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Elbow Dysplasia in Dogs

(Ununited Anconeal Process, Fragmented Medial Coronoid Process, Osteochondrosis of the Humeral Condyle)


Joseph Harari

, MS, DVM, DACVS, Veterinary Surgical Specialists, Spokane, WA

Reviewed/Revised Nov 2020 | Modified Oct 2022
Topic Resources

Ununited Anconeal Process in Elbow Dysplasia in Dogs

This results when there is separation of the ossification center of the anconeal process from the proximal ulnar metaphysis. Fusion should be completed by 5–6 months of age. The fracture is postulated to result from a biomechanical imbalance of force and movement in the rapidly growing elbow. Initially, the anconeal process is connected to the ulna by a bridge of fibrous tissue, which fragments to form a pseudoarthrosis, and the elbow becomes unstable. This joint laxity continues to damage the articular cartilage, and secondary osteoarthritis results. A hereditary basis has been implicated but not proved.

Lameness develops insidiously between 4 and 8 months of age; however, some bilateral cases may not be diagnosed until dogs are >1 year old. Affected elbows may deviate laterally, and the range of motion is restricted. Advanced cases have osteoarthritis, joint effusion, and crepitus. Clinical signs are suggestive, and the diagnosis is confirmed by radiography Radiography of Animals Radiography (generation of transmission planar images) is one of the most commonly used diagnostic tools in veterinary practice even though other imaging modalities such as ultrasonography,... read more Radiography of Animals . A lateral radiograph of the elbow in the flexed position allows visualization of the ununited process. Both elbows should be examined because the condition can be bilateral.

Fragmentation of the Medial Coronoid Process in Elbow Dysplasia in Dogs

Osteochondrosis of the Medial Humeral Condyle in Elbow Dysplasia in Dogs

This results from a disturbed endochondral fusion of the epiphysis of the medial epicondyle with the distal end of the humerus. The exact cause is unknown, but because the carpal and digital flexors originate from the ventral aspect of this structure, it may represent an epiphyseal avulsion. It results in pain on flexion of the elbow or deep digital palpation and is accompanied by soft-tissue swelling. Radiographically, radiodense structures have been seen caudal and distal to the area of the medial epicondyle.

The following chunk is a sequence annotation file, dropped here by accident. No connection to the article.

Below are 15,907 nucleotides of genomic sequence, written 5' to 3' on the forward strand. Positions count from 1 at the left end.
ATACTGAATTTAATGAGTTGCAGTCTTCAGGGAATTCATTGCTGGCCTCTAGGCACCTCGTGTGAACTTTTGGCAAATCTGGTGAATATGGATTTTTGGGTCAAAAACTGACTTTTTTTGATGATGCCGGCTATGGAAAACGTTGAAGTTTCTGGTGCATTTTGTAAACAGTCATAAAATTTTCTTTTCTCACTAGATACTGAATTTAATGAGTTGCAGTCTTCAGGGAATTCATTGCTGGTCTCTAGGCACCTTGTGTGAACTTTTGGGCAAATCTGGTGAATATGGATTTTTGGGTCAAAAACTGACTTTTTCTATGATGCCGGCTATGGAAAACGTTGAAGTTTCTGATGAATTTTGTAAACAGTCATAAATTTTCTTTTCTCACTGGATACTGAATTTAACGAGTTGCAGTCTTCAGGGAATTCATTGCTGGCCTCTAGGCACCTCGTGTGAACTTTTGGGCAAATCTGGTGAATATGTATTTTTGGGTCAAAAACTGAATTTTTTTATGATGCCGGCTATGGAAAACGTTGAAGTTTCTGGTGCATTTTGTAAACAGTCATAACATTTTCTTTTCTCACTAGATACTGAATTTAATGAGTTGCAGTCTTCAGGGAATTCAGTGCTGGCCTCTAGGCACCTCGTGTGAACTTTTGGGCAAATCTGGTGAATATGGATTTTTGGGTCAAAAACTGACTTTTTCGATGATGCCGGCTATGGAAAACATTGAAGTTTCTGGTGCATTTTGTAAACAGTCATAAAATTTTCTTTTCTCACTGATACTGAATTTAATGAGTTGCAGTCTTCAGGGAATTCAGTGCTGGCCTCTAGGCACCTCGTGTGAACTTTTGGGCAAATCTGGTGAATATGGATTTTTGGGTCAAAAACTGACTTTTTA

Treatment of Elbow Dysplasia in Dogs

Early surgical treatment is recommended before degenerative joint disease Degenerative Arthritis in Dogs and Cats Degenerative joint disease, ventrodorsal projection, characterized by irregular bone margins in the joint. Degenerative joint disease, lateral projection, characterized by irregular bone margins... read more Degenerative Arthritis in Dogs and Cats develops. For fragmentation of the medial coronoid process, a medial arthrotomy or arthroscopy is performed and the fragmented process removed. For ununited anconeal process Ununited Anconeal Process Ununited anconeal process, characterized by separation or cleavage of the bone tip from the proximal ulna. Elbow dysplasia is a generalized incongruency of the elbow joint in young, large, rapidly... read more Ununited Anconeal Process , either a lateral arthrotomy is performed and the ununited process removed, or a midshaft ulnar osteotomy is performed to relieve asynchronous growth and result in union of the process. Reattachment of the process by screw fixation is also an option. For osteochondrosis Osteochondrosis in Dogs Osteochondrosis of the shoulder in a 5-month-old Irish Wolfhound, characterized by subchondral bone lucency and flattening of the caudal humeral head. Osteochondrosis of the stifle in a dog... read more Osteochondrosis in Dogs , the subchondral bone lesion is curetted to stimulate fibrocartilage formation. Transplantation of cartilage plugs in lieu of curettage has recently been described. Prognosis after surgery is good if degenerative joint disease has not developed in the joint. Aspirin or NSAIDs Nonsteroidal Anti-inflammatory Drugs in Animals The importance of pain management and the use of nonsteroidal anti-inflammatory drugs (NSAIDs) in animals has increased dramatically in recent decades, and use of NSAIDs in companion animals... read more Nonsteroidal Anti-inflammatory Drugs in Animals (eg, carprofen, deracoxib, firocoxib, meloxicam, tepoxalin) can be used to reduce pain and inflammation Pathophysiology of Inflammation in Animals The initial inflammation phase consists of three subphases: acute, subacute, and chronic (or proliferative). The acute phase typically lasts 1–3 days and is characterized by the five classic... read more . Joint-fluid modifiers (glycosaminoglycans, hyaluronic aid) and acupuncture may be useful, although most reports are anecdotal. Joint injection with mesenchymal cells or platelet-rich plasma has also been described; reports are inconclusive.

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